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Yuzawa’s Original Hot Spring

Updated: Dec 10, 2020

Over 900 years ago a traveler searching in a mountain valley for ingredients from which to make medicine, stumbled across a hot spring source flowing out of the ground. He set up a hot spring spa which later became a mountain ryokan which his ancestors are still running today. This is the hot spring that feeds the onsen at Takahan. It qualifies as a true onsen as the water comes from source without any kind of interference such as reheating, storing, or circulating. The same spring source feeds the onsen at Nakaya and Yama-no-Yu onsen.

Once a year the source of the onsen which is in a cave at the end of a small hand-dug tunnel is given a clean and we were very privileged to have a look.

Hidden in the mountains is a small locked door. Barefoot, wearing the bare minimum of clothing and a head torch we stepped into the darkness of the rock tunnel. It was ankle deep in hot onsen water. The water comes out of the ground at about 45 degrees and once it reaches the onsen bath a couple of hundred meters away it is still around 43 degrees. The water is very highly regarded among onsen enthusiasts for its mineral content and silky texture.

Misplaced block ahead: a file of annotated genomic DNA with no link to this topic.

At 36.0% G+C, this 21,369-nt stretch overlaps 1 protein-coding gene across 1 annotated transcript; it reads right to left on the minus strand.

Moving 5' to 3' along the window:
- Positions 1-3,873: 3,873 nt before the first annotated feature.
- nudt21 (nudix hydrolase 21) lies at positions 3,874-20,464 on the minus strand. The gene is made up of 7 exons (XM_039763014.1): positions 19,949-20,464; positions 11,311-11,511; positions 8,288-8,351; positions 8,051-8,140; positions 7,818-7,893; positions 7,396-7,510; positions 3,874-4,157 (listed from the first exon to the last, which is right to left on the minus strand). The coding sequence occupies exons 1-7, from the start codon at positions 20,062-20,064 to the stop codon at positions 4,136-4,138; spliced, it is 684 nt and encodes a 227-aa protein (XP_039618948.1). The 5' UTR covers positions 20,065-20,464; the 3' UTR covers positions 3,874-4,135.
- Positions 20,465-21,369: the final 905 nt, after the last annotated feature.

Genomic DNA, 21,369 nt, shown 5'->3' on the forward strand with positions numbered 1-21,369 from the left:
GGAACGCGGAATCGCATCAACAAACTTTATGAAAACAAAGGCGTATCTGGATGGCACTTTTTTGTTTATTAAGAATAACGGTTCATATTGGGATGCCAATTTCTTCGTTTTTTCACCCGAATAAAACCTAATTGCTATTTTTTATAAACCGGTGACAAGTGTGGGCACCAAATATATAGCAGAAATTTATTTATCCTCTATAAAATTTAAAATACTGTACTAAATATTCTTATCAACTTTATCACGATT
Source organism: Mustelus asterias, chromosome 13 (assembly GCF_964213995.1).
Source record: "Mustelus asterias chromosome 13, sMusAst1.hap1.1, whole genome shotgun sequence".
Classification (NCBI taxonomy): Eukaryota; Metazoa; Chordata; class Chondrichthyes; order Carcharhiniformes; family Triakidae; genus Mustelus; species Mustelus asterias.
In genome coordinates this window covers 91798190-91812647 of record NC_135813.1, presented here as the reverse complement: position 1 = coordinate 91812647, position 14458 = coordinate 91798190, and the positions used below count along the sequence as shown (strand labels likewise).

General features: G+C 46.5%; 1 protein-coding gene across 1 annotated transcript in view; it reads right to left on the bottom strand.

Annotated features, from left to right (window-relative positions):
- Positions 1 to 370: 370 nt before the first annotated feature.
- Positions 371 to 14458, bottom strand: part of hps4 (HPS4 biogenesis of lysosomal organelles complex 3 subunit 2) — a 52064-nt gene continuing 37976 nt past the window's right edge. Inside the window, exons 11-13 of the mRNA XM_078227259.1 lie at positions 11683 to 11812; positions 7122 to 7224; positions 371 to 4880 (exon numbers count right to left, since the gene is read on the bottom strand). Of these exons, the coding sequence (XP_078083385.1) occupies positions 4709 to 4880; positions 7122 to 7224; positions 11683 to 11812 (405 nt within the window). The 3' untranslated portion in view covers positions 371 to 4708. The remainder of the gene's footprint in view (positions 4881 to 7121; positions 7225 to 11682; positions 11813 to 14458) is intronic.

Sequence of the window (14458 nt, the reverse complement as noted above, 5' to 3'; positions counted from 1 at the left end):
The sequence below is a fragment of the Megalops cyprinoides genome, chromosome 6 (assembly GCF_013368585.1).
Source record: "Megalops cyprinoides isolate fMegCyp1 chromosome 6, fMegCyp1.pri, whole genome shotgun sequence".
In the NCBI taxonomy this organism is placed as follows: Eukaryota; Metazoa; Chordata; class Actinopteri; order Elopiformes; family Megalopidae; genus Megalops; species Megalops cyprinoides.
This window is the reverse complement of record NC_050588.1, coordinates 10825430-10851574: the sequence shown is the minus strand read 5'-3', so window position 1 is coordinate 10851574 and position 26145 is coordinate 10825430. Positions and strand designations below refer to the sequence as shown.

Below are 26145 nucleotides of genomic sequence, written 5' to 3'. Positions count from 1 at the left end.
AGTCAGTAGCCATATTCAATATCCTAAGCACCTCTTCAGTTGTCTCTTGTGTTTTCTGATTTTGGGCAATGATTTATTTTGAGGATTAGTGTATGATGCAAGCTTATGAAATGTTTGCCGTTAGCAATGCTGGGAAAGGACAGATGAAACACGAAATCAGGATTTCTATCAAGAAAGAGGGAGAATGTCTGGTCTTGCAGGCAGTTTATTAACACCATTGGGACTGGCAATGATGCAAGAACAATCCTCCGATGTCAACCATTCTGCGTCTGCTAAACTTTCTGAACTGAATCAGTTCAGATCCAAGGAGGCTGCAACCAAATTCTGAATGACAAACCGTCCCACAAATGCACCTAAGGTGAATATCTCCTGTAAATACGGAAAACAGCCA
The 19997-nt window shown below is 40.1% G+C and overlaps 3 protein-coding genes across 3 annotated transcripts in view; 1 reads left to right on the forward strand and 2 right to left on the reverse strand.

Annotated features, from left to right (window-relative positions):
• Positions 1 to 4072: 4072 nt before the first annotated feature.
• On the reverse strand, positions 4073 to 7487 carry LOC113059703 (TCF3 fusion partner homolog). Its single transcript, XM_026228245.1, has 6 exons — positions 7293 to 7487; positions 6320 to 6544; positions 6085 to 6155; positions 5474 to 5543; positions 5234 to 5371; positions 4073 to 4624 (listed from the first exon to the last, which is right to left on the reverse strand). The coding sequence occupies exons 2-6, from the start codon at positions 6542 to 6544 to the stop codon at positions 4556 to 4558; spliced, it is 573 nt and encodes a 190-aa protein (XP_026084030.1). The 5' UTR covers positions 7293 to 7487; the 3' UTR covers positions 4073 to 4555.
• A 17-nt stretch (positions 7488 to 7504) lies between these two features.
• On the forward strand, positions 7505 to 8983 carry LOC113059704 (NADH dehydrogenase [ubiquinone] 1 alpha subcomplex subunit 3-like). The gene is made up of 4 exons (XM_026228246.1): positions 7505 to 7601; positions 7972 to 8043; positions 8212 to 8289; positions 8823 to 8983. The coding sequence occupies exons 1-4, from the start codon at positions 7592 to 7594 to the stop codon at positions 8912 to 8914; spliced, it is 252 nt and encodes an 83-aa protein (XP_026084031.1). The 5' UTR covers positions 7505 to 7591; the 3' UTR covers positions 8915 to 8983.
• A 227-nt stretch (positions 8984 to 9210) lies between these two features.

The tunnel is like a steam sauna – incredibly hot and humid. You have to crouch to make your way through, and with rough rock and stones under the water you tread cautiously. Half way along is another mountain spring with water pouring out year round at about 21 degrees.


Heading further underground you come to the point where the hot onsen water is coming out of the mountain. It falls into a small pool and the water has large bits of sulpher floating in it named “yubana” or hot water flowers, due to their appearance.


Apparently the water is rain from about 5 decades ago. It seeps through the ground to the point where it is heated by magma, and then coming to layer of rock which it cannot penetrate, it flows until coming out of the earth at the hot spring. The area of Yuzawa where the spring is found is know as Yumoto, or source of the spring.

Having struggled to take photographs in the steam by the light of the head torches we made our way out along the tunnel back into the lush greenery of the Yuzawa mountains, and were very glad to be out of the sauna like conditions. Scrubbing the hot spring pool in that heat would be some task.


Snow Country is blessed with many great onsen which have been an important part of life in the region. Spare a thought for their long history and founders when you next enjoy a soak in the soothing waters of a true Japanese hot spring bath.


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